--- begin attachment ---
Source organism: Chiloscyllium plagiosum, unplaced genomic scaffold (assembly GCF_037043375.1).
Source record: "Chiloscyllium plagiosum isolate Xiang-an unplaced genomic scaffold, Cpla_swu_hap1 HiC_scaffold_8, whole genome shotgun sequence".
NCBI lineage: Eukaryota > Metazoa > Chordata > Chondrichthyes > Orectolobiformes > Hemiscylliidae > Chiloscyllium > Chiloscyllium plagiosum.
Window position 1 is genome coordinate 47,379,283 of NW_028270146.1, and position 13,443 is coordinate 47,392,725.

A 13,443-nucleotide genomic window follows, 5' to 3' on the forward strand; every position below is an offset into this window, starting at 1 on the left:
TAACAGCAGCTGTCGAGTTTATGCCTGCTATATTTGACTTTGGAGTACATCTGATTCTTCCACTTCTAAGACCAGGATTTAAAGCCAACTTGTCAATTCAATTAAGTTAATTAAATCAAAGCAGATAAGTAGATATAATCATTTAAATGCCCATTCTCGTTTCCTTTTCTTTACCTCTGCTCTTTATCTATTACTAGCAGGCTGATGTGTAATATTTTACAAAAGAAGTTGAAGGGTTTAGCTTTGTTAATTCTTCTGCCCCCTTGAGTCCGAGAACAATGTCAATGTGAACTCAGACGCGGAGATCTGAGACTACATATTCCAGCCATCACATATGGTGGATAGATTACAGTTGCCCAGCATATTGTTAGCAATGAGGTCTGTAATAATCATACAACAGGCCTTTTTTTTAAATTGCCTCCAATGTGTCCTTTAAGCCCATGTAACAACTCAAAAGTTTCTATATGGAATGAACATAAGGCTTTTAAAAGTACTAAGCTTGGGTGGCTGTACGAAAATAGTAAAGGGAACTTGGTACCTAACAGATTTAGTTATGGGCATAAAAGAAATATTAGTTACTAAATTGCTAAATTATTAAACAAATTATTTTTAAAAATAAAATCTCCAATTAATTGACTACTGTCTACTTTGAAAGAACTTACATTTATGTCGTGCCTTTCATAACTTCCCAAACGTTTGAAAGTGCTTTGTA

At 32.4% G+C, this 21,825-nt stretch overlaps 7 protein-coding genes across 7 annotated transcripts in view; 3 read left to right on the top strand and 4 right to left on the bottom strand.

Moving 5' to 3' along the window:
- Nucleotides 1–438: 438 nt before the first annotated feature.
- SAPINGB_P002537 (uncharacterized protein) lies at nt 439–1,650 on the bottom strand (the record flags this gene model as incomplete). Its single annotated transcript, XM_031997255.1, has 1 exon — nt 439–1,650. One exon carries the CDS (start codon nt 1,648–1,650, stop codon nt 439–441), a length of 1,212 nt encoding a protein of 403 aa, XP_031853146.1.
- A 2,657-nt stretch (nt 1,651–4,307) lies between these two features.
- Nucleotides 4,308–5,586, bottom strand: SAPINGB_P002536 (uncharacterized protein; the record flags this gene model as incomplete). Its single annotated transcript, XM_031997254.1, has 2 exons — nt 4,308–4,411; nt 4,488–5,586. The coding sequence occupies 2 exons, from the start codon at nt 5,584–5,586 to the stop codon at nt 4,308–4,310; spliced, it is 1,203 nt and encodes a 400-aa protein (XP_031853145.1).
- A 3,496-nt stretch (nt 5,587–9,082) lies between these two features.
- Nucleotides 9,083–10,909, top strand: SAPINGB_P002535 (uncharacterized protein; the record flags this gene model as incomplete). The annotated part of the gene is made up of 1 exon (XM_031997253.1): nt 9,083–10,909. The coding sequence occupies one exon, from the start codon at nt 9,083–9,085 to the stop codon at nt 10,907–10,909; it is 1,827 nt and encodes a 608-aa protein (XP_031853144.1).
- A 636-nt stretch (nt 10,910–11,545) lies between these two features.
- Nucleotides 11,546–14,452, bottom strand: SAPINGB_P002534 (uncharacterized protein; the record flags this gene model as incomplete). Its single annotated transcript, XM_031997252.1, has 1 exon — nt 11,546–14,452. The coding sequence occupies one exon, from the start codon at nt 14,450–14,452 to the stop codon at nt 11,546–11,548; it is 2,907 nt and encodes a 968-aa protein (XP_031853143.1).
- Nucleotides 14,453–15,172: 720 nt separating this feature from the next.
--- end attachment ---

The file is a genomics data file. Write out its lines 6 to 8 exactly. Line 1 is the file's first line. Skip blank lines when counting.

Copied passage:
TAACAGCAGCTGTCGAGTTTATGCCTGCTATATTTGACTTTGGAGTACATCTGATTCTTCCACTTCTAAGACCAGGATTTAAAGCCAACTTGTCAATTCAATTAAGTTAATTAAATCAAAGCAGATAAGTAGATATAATCATTTAAATGCCCATTCTCGTTTCCTTTTCTTTACCTCTGCTCTTTATCTATTACTAGCAGGCTGATGTGTAATATTTTACAAAAGAAGTTGAAGGGTTTAGCTTTGTTAATTCTTCTGCCCCCTTGAGTCCGAGAACAATGTCAATGTGAACTCAGACGCGGAGATCTGAGACTACATATTCCAGCCATCACATATGGTGGATAGATTACAGTTGCCCAGCATATTGTTAGCAATGAGGTCTGTAATAATCATACAACAGGCCTTTTTTTTAAATTGCCTCCAATGTGTCCTTTAAGCCCATGTAACAACTCAAAAGTTTCTATATGGAATGAACATAAGGCTTTTAAAAGTACTAAGCTTGGGTGGCTGTACGAAAATAGTAAAGGGAACTTGGTACCTAACAGATTTAGTTATGGGCATAAAAGAAATATTAGTTACTAAATTGCTAAATTATTAAACAAATTATTTTTAAAAATAAAATCTCCAATTAATTGACTACTGTCTACTTTGAAAGAACTTACATTTATGTCGTGCCTTTCATAACTTCCCAAACGTTTGAAAGTGCTTTGTA

At 32.4% G+C, this 21,825-nt stretch overlaps 7 protein-coding genes across 7 annotated transcripts in view; 3 read left to right on the top strand and 4 right to left on the bottom strand.

Moving 5' to 3' along the window: